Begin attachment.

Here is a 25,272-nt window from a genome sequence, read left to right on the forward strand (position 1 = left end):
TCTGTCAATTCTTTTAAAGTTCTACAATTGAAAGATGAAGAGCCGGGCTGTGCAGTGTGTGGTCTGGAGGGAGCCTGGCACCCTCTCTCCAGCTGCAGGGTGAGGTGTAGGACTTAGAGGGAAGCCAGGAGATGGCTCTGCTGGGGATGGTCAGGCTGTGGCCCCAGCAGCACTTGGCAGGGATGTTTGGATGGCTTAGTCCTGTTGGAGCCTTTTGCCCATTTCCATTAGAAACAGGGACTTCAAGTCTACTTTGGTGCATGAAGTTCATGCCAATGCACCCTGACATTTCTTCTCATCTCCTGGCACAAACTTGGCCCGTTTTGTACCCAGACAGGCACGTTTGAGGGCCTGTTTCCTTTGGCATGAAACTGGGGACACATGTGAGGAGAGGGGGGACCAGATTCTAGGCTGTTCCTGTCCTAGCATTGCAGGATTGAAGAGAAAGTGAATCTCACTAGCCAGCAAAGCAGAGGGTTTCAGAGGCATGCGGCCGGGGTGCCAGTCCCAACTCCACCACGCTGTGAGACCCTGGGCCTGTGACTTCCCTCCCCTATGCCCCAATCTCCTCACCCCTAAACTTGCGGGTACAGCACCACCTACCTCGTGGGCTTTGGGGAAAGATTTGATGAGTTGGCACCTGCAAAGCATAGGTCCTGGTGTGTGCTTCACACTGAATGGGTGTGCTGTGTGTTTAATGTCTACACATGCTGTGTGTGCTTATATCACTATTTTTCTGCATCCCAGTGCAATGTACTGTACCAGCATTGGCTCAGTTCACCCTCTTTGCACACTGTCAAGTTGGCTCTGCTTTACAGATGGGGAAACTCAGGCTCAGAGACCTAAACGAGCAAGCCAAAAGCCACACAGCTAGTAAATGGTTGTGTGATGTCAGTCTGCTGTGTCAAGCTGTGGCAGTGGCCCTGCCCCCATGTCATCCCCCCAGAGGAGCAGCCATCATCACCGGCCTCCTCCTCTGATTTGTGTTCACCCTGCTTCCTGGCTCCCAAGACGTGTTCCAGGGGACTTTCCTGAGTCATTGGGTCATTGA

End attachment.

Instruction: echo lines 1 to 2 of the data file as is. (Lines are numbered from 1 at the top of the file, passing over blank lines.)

Here is a 25,272-nt window from a genome sequence, read left to right on the forward strand (position 1 = left end):
TCTGTCAATTCTTTTAAAGTTCTACAATTGAAAGATGAAGAGCCGGGCTGTGCAGTGTGTGGTCTGGAGGGAGCCTGGCACCCTCTCTCCAGCTGCAGGGTGAGGTGTAGGACTTAGAGGGAAGCCAGGAGATGGCTCTGCTGGGGATGGTCAGGCTGTGGCCCCAGCAGCACTTGGCAGGGATGTTTGGATGGCTTAGTCCTGTTGGAGCCTTTTGCCCATTTCCATTAGAAACAGGGACTTCAAGTCTACTTTGGTGCATGAAGTTCATGCCAATGCACCCTGACATTTCTTCTCATCTCCTGGCACAAACTTGGCCCGTTTTGTACCCAGACAGGCACGTTTGAGGGCCTGTTTCCTTTGGCATGAAACTGGGGACACATGTGAGGAGAGGGGGGACCAGATTCTAGGCTGTTCCTGTCCTAGCATTGCAGGATTGAAGAGAAAGTGAATCTCACTAGCCAGCAAAGCAGAGGGTTTCAGAGGCATGCGGCCGGGGTGCCAGTCCCAACTCCACCACGCTGTGAGACCCTGGGCCTGTGACTTCCCTCCCCTATGCCCCAATCTCCTCACCCCTAAACTTGCGGGTACAGCACCACCTACCTCGTGGGCTTTGGGGAAAGATTTGATGAGTTGGCACCTGCAAAGCATAGGTCCTGGTGTGTGCTTCACACTGAATGGGTGTGCTGTGTGTTTAATGTCTACACATGCTGTGTGTGCTTATATCACTATTTTTCTGCATCCCAGTGCAATGTACTGTACCAGCATTGGCTCAGTTCACCCTCTTTGCACACTGTCAAGTTGGCTCTGCTTTACAGATGGGGAAACTCAGGCTCAGAGACCTAAACGAGCAAGCCAAAAGCCACACAGCTAGTAAATGGTTGTGTGATGTCAGTCTGCTGTGTCAAGCTGTGGCAGTGGCCCTGCCCCCATGTCATCCCCCCAGAGGAGCAGCCATCATCACCGGCCTCCTCCTCTGATTTGTGTTCACCCTGCTTCCTGGCTCCCAAGACGTGTTCCAGGGGACTTTCCTGAGTCATTGGGTCATTGA